'Demand remains' for physical bank branches has been saved
'Demand remains' for physical bank branches
Demand for physical banking services is likely to rise in 56% of regions, Deloitte has indicated
Monday 13 January 2014
More than half of English and Welsh regions are likely to see a rise in demand for physical bank branches, according to new Deloitte research.
The business advisory firm reported that 56% of locations in the two countries are due to record growing levels of demand for these facilities.
The report follows the publication of separate research from the firm, which suggested that 72% of Britons still make regular use of the financial services offered by high street stores and shopping centres.
Deloitte’s latest study, entitled Bricks and Clicks: Mapping the Future of Branches, found that the remaining 44% of locations are more likely to see stronger demand for telephone and internet banking. Web users over the age of 65 are expected to fuel this demand.
‘Varying appetite’ for branch services
Louise Brett, lead financial services analytics partner at the group, said physical bank branches still have a future.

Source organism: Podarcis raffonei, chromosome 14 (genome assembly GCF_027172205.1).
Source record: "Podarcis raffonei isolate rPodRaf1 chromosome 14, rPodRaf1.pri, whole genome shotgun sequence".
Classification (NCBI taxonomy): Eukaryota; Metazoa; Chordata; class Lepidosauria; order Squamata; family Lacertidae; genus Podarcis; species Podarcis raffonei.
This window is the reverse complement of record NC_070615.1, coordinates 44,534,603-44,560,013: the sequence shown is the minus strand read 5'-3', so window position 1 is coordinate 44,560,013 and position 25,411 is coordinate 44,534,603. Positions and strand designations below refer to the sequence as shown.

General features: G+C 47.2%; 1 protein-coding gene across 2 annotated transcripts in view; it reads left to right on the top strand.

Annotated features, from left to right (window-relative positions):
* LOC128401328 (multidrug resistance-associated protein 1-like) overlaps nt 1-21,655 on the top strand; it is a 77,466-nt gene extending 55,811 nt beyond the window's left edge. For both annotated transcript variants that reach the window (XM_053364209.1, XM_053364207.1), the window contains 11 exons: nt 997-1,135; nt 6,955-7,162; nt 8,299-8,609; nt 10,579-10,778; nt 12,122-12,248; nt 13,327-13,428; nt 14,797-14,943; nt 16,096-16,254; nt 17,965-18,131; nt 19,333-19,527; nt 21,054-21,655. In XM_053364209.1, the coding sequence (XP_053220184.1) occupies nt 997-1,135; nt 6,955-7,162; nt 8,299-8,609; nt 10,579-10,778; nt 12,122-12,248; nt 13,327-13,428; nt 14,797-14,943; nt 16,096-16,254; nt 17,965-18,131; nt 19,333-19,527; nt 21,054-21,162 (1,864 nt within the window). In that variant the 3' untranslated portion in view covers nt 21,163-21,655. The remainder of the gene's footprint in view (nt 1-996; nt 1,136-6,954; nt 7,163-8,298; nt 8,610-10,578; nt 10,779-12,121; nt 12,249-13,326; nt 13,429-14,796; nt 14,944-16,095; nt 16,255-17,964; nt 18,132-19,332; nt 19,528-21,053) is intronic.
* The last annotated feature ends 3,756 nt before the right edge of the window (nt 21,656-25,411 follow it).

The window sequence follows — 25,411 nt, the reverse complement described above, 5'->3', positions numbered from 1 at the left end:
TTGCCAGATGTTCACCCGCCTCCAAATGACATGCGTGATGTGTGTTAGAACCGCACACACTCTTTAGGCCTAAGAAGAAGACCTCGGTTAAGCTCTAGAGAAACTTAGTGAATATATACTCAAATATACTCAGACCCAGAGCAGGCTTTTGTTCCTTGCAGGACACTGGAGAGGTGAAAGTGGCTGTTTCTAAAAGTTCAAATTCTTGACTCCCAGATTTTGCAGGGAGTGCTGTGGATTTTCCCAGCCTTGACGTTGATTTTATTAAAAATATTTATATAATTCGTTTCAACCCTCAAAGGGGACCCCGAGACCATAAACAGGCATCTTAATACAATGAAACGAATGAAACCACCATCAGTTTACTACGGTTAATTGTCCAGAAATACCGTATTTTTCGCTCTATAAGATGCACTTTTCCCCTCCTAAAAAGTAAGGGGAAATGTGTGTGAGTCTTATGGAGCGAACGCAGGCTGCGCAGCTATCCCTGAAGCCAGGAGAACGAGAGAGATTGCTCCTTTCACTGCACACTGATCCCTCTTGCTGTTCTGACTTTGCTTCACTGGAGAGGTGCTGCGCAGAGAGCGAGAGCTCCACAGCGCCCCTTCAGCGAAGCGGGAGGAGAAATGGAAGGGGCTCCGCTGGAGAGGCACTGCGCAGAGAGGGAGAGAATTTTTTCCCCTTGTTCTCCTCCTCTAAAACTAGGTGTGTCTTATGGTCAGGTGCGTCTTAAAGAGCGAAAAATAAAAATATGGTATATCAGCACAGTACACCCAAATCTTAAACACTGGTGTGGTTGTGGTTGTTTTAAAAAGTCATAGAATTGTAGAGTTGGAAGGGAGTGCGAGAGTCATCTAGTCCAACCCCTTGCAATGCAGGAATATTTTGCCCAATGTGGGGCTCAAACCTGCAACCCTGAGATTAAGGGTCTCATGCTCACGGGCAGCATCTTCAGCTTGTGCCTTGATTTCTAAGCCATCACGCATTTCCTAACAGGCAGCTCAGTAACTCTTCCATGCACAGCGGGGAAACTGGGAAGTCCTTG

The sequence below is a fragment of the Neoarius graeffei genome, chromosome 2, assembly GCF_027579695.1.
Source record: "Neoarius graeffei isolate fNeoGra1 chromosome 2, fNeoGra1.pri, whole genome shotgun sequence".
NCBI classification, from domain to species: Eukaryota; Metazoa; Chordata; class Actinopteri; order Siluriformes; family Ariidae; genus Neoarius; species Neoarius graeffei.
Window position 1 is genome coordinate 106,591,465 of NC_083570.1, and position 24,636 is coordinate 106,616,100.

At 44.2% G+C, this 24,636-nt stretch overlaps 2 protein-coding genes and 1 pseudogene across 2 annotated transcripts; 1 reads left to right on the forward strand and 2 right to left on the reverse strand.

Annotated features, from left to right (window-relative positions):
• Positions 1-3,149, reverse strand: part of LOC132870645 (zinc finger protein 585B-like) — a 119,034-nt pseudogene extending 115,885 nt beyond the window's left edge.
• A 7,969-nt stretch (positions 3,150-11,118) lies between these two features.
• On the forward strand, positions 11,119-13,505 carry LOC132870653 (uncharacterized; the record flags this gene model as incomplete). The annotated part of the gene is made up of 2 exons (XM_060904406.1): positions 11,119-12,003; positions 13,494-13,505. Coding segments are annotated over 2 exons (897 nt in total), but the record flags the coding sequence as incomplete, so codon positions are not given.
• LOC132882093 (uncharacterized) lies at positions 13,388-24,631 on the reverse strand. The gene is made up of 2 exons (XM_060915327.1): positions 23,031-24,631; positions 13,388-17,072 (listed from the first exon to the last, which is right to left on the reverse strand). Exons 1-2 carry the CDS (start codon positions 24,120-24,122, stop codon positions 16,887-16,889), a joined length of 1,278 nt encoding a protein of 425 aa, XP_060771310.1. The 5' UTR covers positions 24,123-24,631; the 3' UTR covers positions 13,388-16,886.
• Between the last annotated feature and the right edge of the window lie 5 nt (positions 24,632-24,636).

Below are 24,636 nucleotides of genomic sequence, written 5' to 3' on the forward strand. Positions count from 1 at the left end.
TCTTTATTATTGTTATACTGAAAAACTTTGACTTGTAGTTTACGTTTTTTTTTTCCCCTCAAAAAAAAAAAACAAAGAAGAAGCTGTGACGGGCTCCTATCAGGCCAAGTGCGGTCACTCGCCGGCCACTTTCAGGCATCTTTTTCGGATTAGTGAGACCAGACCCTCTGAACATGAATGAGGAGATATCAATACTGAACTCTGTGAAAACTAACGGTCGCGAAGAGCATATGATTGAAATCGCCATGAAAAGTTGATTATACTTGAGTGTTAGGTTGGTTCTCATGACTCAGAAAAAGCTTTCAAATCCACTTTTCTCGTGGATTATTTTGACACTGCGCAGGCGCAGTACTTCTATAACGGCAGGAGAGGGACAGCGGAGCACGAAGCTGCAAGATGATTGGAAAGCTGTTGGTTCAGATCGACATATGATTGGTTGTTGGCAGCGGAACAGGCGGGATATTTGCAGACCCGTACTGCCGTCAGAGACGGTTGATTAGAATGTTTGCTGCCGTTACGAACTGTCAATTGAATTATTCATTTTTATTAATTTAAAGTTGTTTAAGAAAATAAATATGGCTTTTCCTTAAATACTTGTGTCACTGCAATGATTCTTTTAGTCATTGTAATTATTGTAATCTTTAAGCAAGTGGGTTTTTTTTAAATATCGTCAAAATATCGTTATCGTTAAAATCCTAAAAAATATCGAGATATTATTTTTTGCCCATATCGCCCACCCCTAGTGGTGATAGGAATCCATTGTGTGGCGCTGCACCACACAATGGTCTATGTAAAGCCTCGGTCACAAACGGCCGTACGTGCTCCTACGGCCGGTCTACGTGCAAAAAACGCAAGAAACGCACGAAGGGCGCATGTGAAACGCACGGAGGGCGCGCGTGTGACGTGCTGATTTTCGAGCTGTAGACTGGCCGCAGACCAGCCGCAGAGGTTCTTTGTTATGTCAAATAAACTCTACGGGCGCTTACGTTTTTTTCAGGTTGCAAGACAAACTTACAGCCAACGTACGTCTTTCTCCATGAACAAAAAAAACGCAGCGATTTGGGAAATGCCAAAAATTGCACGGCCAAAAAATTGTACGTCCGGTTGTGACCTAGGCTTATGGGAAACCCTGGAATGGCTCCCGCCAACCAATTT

She said: “They are poised for a renaissance; just not in their current numbers or formats. Demand varies from one micro-market to the next. If banks are going to keep pace with consumers’ needs, careful consideration will need to be given to where, when and how products and services are provided.”
The Bricks and Clicks report reviewed 10,400 branches operated by almost 100 banks and building societies in a bid to assess how things like populations, demographics and local economies can shape banking requirements.
Looking to the future, Harvey Lewis, the Deloitte Analytics research director, said workers in some bank branches may be required to focus more on personalised services for new customers, rather than more routine over-the-counter transactions.
He continued: “For others, the branch may need to become a simple, convenient gateway so people can self-serve. This isn’t about closing branches; rather it’s about having the right people, products and services in the right place at the right time.”
Mr Lewis concluded: “Only those that build their branch proposition on the most appropriate balance between ‘bricks and clicks’ will be the winners with customers.”
According to Deloitte’s researchers, bank locations can now be placed into seven key micro-markets.
These are retirement areas, ‘booming’ towns and villages, declining rural communities, struggling ‘blue-collar’ areas, ‘super’ conurbations, commuter zones, and young urban centres.
Copyright Press Association 2014
Bricks and clicks
Based on analysis of over 10,000 branches of nearly 100 retail banks and building societies, Bricks and clicks explores how factors such as population, demographics and the local economy, both current and forecasted, affect customers’ banking needs.